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Fresh Look at the Equine Affaire

Published: 11/18/2013
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Editor's Note:
NickerNews guest columnist Robin Pepin graciously submitted her reflections on this year's rendition of the Equine Affaire, in West Springfield, Massachusetts.
Not surprisingly, Pepin was a tad overwhelmed by all it had to offer. Same here, Robin.

Read on for her funny, insightful reflections.
Read more takes on the event here.


By Robin Pepin

This year, I finally made it to the Equine Affaire. I wasn’t planning to go. But my friend, Lisa, invited me because her husband was unable to go with her. 
I think it took less than a nanosecond to accept her invitation and agree to be her roomie.

Secretly, she was pleased because her hubby (like mine) is not a horse person and would have found the whole weekend extremely tedious.

Simply put, this event is horse lover nirvana. It’s the world’s biggest tack shop; famous clinicians every hour on the hour; horses that just take your breath away all rolled up into one heck of a weekend.

To be honest, it was a bit overwhelming! 

We arrived Friday afternoon and got seriously sidelined with Shop-til-You-Drop Fever.  My head was spinning with all the different horse products. 

Here are just a few of the things I really wanted to purchase (but didn’t):

  •   A new barn that’s nicer than my house (several models were set up on-site).
  • A new horse trailer with living quarters (also better furnished & nicer than my house).
  • An extremely high quality trail saddle which would require taking out a home                 equity loan to purchase.
  • A furnace that burned horse manure. I was seriously tempted to get the home     equity loan and go for it on this one.

In the end, my purchases were rather boring: some new brushes and slow feed hay nets for my two pudgy ponies. They weren’t impressed with the hay nets and wished I had sprung for the shiny new barn instead.

Friday night we went to the Fantasia show. First, what I liked the best:

Guy McLean stole the show as far as I’m concerned. He rode out on his liver chestnut, Australian Stock Horse, Spinabbey, accompanied by three other horses at liberty (no tack of any kind on them). Spinabbey was unbelievable.  He can do a canter departure from a standstill. BACKWARDS!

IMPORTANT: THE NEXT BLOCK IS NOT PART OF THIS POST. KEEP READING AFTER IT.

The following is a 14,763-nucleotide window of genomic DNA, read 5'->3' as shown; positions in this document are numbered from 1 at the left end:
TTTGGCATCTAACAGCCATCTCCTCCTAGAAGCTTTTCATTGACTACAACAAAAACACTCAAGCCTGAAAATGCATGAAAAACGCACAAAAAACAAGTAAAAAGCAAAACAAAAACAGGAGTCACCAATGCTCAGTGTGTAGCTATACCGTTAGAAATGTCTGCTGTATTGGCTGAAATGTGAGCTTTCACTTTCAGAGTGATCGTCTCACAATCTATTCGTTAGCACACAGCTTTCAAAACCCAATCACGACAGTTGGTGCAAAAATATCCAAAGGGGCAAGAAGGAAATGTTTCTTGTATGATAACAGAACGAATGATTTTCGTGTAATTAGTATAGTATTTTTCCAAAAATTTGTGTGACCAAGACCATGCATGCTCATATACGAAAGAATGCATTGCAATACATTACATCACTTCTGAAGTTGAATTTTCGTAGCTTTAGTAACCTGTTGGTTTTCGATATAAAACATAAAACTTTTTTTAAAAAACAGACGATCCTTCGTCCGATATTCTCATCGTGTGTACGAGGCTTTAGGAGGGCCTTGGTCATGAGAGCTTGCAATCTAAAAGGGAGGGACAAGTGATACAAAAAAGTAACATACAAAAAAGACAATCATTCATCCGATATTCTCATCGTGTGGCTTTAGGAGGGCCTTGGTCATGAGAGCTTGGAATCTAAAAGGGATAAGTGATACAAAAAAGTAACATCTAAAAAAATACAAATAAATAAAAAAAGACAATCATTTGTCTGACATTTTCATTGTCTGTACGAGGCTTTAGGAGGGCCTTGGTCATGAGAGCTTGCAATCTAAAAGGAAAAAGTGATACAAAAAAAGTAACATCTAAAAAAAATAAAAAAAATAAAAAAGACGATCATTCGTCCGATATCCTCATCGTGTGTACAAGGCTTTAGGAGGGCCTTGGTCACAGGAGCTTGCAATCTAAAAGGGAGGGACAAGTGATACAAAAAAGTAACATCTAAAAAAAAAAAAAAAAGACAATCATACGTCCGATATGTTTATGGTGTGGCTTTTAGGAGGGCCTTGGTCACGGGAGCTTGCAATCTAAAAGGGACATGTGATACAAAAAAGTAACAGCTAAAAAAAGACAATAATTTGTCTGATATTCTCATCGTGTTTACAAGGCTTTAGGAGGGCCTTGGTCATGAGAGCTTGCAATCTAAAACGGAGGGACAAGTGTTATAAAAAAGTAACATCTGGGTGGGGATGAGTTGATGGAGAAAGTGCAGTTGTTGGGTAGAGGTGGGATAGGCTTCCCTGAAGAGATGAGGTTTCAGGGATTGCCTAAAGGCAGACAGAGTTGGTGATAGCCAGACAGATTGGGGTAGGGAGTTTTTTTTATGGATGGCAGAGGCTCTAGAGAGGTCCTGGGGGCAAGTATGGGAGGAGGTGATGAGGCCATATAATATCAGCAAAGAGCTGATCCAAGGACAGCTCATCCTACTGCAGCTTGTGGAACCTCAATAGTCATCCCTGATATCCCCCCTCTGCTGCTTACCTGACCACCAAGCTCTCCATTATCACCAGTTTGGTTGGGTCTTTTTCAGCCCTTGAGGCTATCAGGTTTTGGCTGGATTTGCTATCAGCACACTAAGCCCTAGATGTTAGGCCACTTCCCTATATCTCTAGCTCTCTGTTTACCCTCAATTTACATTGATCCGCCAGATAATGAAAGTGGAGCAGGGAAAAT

Yes, folks you heard that right; backwards.

He cantered in place, sideways, forward, backwards. He jumped up in the air, in place, with no forward movement (move over Royal Lipazzanner stallions). The “at liberty” horses were remarkable as well.
His youngest horse, “Mate,” laid down on command and let the rest of the horses sidepass over him.

Truly an amazing performance.

What I liked the least:

Tommy Turvey, Equine Extremist.  While I can appreciate what goes into trick training a horse, this just didn’t hit the mark for me.  Poker Joe is an amazing horse, but I found this act somewhat degrading. The worse “trick” was when Tommy rolled Poker Joe onto his back, sat on his belly; grabbed his front legs and pumped them like he was on an elliptical machine.

The crowd loved it. I didn’t.

Saturday, we found the most amazing clinician. Mark Bolender from Silver Creek, Washington.
He is the country’s leading expert in Mountain Trail, Extreme Trail, and Competitive Trail, and a three-time National Grand Champion (2008, 2009, 2010).

Mark’s training method is:
“Good horsemanship is not about domination but leadership, and having the horse volunteer for a partnership with the handler.”

He’s an engaging presenter and quite comical which made watching the clinic fun. Since Lisa and I are trail riders, we found this clinic the most interesting and went to all of his presentations.

We appreciated the fact that he didn’t bring a “model” perfectly trained horse to show off. Instead, he had volunteers participate with their own horses.  Mark was able to teach the riders how to gain their horses respect, trust and cooperation. Each rider and horse pair received individual attention depending on what they were struggling with.

It was amazing to see a horse go from a complete melt down & refusal to step up on a 15-inch wide, 25-foot long bridge with all four feet, to being ridden across the entire bridge with complete confidence.

We spoke to Mark and seven barns on the East Coast have invited him to come back to for clinics. By Sunday morning, his booth had completely sold out of his books.  I think it’s safe to say, he was a hit!

I hope to attend next year. Maybe I should apply for that home equity loan in case the horse manure furnace makes a return appearance!

Thanks, Robin!


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11/18/2013 Andrea Barstow
Thanks for the entertaining read, Robin. I didn't get to go this year, but saw both Guy and Tommy last year. Guy and his horses are amazing. Tommy is just silly, but I wouldn't complain if I could get my horse to do some of those stunts. Anyway, thank you for taking me for a stroll at the EA. Hope to get back there next year!
11/18/2013 Andrea
oh, and I saw that furnace last year. I think it's great and my husband was interested too. He's getting a bit tired of hauling firewood out of our woods every year. A no-brainer as far as I am concerned! ;)

   
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